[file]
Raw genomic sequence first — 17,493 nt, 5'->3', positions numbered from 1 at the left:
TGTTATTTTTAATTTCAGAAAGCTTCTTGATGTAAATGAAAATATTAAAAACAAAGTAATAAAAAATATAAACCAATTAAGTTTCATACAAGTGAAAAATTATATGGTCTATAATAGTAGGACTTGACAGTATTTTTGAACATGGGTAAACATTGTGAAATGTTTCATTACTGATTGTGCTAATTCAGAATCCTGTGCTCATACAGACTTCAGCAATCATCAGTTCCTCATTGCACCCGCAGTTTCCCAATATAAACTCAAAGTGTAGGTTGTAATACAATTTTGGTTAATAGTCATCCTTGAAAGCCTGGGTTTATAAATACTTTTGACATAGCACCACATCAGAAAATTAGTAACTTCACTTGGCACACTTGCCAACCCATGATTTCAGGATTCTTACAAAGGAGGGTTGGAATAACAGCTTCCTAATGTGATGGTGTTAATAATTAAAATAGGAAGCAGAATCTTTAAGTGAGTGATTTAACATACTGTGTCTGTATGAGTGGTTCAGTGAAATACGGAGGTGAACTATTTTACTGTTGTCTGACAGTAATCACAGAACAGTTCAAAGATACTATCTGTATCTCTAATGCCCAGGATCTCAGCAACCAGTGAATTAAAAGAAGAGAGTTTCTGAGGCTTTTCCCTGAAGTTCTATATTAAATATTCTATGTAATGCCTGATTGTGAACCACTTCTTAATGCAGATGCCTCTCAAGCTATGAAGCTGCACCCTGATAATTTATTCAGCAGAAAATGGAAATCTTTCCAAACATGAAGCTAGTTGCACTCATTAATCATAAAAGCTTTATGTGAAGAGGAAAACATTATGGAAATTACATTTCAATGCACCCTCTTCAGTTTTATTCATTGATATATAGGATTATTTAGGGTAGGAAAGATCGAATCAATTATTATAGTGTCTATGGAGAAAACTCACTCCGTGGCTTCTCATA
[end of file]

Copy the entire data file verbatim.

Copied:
Raw genomic sequence first — 17,493 nt, 5'->3', positions numbered from 1 at the left:
TGTTATTTTTAATTTCAGAAAGCTTCTTGATGTAAATGAAAATATTAAAAACAAAGTAATAAAAAATATAAACCAATTAAGTTTCATACAAGTGAAAAATTATATGGTCTATAATAGTAGGACTTGACAGTATTTTTGAACATGGGTAAACATTGTGAAATGTTTCATTACTGATTGTGCTAATTCAGAATCCTGTGCTCATACAGACTTCAGCAATCATCAGTTCCTCATTGCACCCGCAGTTTCCCAATATAAACTCAAAGTGTAGGTTGTAATACAATTTTGGTTAATAGTCATCCTTGAAAGCCTGGGTTTATAAATACTTTTGACATAGCACCACATCAGAAAATTAGTAACTTCACTTGGCACACTTGCCAACCCATGATTTCAGGATTCTTACAAAGGAGGGTTGGAATAACAGCTTCCTAATGTGATGGTGTTAATAATTAAAATAGGAAGCAGAATCTTTAAGTGAGTGATTTAACATACTGTGTCTGTATGAGTGGTTCAGTGAAATACGGAGGTGAACTATTTTACTGTTGTCTGACAGTAATCACAGAACAGTTCAAAGATACTATCTGTATCTCTAATGCCCAGGATCTCAGCAACCAGTGAATTAAAAGAAGAGAGTTTCTGAGGCTTTTCCCTGAAGTTCTATATTAAATATTCTATGTAATGCCTGATTGTGAACCACTTCTTAATGCAGATGCCTCTCAAGCTATGAAGCTGCACCCTGATAATTTATTCAGCAGAAAATGGAAATCTTTCCAAACATGAAGCTAGTTGCACTCATTAATCATAAAAGCTTTATGTGAAGAGGAAAACATTATGGAAATTACATTTCAATGCACCCTCTTCAGTTTTATTCATTGATATATAGGATTATTTAGGGTAGGAAAGATCGAATCAATTATTATAGTGTCTATGGAGAAAACTCACTCCGTGGCTTCTCATA